Caledonian you’re calling us. We’re tartaned to the nines. This week’s Country Life confirms: “In August the Caledonian Sleeper fills with… denizens of the Highland season.” It’s certainly one of life’s more memorable experiences, enjoying a wee dram (one for the rail) in London Euston then wakening up while crossing a viaduct slicing through pine fringed glens. “The Scottish Highlands are the best for me ever darling,” shares leading hotelier Astrid Bray. “I last visited them in October when the evenings were still light. The pine trees were red with the sunset. I was blown away. I just like what I like. That’s really important. I love trekking round a loch!”
It’s Waverley meets Wuthering Heights. Rugged architecture for a rugged location. Black painted window surrounds like heavily applied kohl eyeliner add to its air of mystery. Farr Bay Inn was built as a manse precisely two centuries ago.
Babes, every summer, just when the mercury’s rising, Mary Martin London is the star of Africa Fashion Week London and it’s not just her hotter than hot clothes that steal the show. She’s famous for mixing her own tunes for the models to strut their stuff to down the catwalk. Last year, she collaborated with D J Shack of Seven Wallace for her song ‘Article 10’. Inspired by the wedding of Harry and Megan, it features Mary’s own lustrous vocals: “Mary Martin London Article 10 The Royal Collection… How do I look? How do I look? Wow you look fabulous darling! If you got it flaunt it!” This year, Mary asked emerging Afrobeats musician Oluwande Ayodeji Oluwaga aka DejaVu to come up with a mega track. The Nigerian music artist produces beats for local and international artists. DejaVu says, “I’m unleashing my potential to be the well spring of music to the world!” Mary gave him the concept and DejaVu pulled out all the stops on the lyrics and rhythm. ‘Fashion’ is the result. “Gucci, Fendi, Mary Martin London, Givenchy, Balenciaga, Prada, rocking finest designer…” played at the catwalk to loud cheers. “You looking fresh and clean you are the one for me…” got a standing ovation. “Sexy body fine face like you…” Such was the incredible sensation that a major label, M I Raw Recordings, has picked up the track. M I Raw CEO Tony Portelli says, “As a label we pride ourselves on being truly global. We’re proud to present our newest release to the world. We’re confident you will appreciate the vocals, song writing and high energy projected from ‘Fashion’. It’s a first in multiple ways for the company to mix an Africa Fashion Week London vibe with DejaVu’s creative artistry. We expect this single to do big things in the scene and beyond!” Yeah! It’s the ultimate case of multi hyphenates in a hyper talent pool.
On a wild and windswept Sunday morn, we’re wandering through the 189 rooms, grand and not so grand, of the largest house in the Scottish Highlands. Dunrobin Castle, a fairytale in stone as mostly imagined by the Houses of Parliament architect Sir Charles Barry and later by the Edinburgh architect Sir Robert Lorimer, stands proud on a precipice. Far below, between the south elevation and the north coast, framed by a forest of violet shadows, lies a garden of nature tidied: clipped trees, manicured bushes and shaped hedgerows. Distracting, no doubt. Dizzying, definitely. Yet somehow, we’re transfixed by a didactic sign in the servants’ hall. Prosaic, probably. Poignant, possibly.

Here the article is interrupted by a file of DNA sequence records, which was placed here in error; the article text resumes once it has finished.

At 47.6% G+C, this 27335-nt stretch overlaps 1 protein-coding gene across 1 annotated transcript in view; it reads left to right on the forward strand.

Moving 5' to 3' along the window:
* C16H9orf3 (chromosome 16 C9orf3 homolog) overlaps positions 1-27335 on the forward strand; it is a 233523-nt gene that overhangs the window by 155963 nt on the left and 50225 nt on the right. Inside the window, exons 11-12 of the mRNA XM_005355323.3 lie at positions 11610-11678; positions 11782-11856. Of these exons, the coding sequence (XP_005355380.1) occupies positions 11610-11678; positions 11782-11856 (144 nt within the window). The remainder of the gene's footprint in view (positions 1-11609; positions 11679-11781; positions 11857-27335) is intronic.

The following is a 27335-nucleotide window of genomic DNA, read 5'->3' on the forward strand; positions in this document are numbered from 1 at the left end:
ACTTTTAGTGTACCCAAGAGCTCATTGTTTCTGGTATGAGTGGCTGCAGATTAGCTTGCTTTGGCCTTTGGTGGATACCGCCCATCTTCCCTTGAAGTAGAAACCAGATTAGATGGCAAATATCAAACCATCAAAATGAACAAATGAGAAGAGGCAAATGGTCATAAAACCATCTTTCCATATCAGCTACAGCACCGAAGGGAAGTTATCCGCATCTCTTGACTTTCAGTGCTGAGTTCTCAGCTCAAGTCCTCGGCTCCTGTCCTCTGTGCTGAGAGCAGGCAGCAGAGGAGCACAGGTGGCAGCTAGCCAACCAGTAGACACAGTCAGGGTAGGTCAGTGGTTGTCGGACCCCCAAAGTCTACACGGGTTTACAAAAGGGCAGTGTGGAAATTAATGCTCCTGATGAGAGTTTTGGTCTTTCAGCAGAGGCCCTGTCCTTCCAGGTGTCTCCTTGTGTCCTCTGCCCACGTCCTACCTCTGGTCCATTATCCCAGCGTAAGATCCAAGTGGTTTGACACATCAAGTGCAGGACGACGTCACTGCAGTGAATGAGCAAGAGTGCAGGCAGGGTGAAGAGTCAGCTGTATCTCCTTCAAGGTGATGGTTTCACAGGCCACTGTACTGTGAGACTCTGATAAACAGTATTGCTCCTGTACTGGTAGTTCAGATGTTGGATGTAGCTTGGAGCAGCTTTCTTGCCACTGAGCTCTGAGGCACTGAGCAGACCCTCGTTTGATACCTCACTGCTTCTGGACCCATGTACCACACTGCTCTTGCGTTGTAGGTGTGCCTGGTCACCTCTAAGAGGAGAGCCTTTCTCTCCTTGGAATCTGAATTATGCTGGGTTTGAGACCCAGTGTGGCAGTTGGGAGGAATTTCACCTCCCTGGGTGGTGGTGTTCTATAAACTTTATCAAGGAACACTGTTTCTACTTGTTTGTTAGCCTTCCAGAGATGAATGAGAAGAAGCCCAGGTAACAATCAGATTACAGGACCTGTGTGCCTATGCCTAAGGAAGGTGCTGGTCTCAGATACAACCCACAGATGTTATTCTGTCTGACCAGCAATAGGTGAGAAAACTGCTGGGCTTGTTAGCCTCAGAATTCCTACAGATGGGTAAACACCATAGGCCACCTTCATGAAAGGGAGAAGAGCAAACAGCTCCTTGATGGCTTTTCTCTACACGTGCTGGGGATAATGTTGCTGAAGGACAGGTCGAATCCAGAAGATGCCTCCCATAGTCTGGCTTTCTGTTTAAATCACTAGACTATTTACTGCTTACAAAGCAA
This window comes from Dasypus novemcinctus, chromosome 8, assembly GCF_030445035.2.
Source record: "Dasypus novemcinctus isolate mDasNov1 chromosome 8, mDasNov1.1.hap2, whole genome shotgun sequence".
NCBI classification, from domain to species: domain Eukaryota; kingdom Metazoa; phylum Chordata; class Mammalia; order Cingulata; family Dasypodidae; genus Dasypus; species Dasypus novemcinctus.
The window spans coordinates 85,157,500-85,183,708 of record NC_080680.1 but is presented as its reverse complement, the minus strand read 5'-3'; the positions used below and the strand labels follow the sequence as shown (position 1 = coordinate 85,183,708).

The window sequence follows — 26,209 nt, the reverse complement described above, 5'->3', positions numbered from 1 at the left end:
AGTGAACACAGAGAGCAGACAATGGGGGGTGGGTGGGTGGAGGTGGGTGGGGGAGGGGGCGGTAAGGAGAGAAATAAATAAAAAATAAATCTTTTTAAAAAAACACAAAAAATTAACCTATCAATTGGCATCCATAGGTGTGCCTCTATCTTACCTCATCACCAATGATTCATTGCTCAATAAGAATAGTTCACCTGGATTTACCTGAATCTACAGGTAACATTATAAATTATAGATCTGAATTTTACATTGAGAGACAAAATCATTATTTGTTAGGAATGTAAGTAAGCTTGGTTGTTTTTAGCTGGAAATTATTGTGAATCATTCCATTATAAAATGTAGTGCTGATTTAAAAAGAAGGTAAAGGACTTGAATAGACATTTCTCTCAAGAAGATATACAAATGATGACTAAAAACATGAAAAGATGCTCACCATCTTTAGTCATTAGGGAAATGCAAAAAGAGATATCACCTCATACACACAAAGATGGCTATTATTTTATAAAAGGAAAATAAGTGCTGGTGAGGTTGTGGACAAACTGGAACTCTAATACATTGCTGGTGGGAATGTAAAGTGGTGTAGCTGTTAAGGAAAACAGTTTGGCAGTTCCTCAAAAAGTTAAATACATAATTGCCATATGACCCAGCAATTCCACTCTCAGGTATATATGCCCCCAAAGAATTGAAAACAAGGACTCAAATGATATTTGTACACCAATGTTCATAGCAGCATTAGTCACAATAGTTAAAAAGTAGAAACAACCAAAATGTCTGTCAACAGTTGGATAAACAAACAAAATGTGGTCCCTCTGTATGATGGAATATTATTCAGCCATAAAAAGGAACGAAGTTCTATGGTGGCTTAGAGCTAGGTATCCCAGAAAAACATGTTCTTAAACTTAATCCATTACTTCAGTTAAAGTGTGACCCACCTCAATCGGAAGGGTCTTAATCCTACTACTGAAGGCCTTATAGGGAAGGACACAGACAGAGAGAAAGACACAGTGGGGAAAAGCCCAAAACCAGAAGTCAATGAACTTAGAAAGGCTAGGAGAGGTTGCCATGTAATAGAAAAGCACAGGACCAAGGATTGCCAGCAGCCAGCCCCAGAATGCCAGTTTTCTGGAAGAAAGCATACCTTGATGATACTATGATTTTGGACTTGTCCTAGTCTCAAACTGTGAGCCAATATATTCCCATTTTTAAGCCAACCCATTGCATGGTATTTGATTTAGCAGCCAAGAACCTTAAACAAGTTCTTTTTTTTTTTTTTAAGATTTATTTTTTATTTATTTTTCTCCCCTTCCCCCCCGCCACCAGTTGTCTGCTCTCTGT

“Fire. In order that the Household Servants should be instructed in their duties in the event of fire, I direct that the following rules be observed: Every Indoor Servant is expected to make himself or herself fully acquainted with these rules, with the positions of the fire alarms, chemical extinguishers, fire hydrants etc, and to act with the utmost speed. If the fire discovered appears to be more than can be quelled by an extinguisher, the alarm should be given by the cry of ‘Fire’ and by sounding the Castle ‘hooter’ from the nearest point. This is done by breaking the glass front of any of the alarm boxes. This is to be followed by ringing the fire bell, using the steel rope which is accessible at any point of the Clock stairs. Any servant, hearing either of the foregoing alarm signals, should immediately ring the electric bells within the wall case with sliding glass cover opposite the door of Housekeeper’s Sitting Room, and the Telephones, as per notice in the Telephone box. Servants, other than those engaged in sending out the last named fire calls, should at once proceed to the scene of the fire and act as the situation requires, which may mean collecting of more fire extinguishers, buckets of sand, smothering cloths, or running out hosing from the nearest hydrants, as per Drill instructions, and carry on extinguishing operations until relieved by the Fire Brigade. Sutherland.”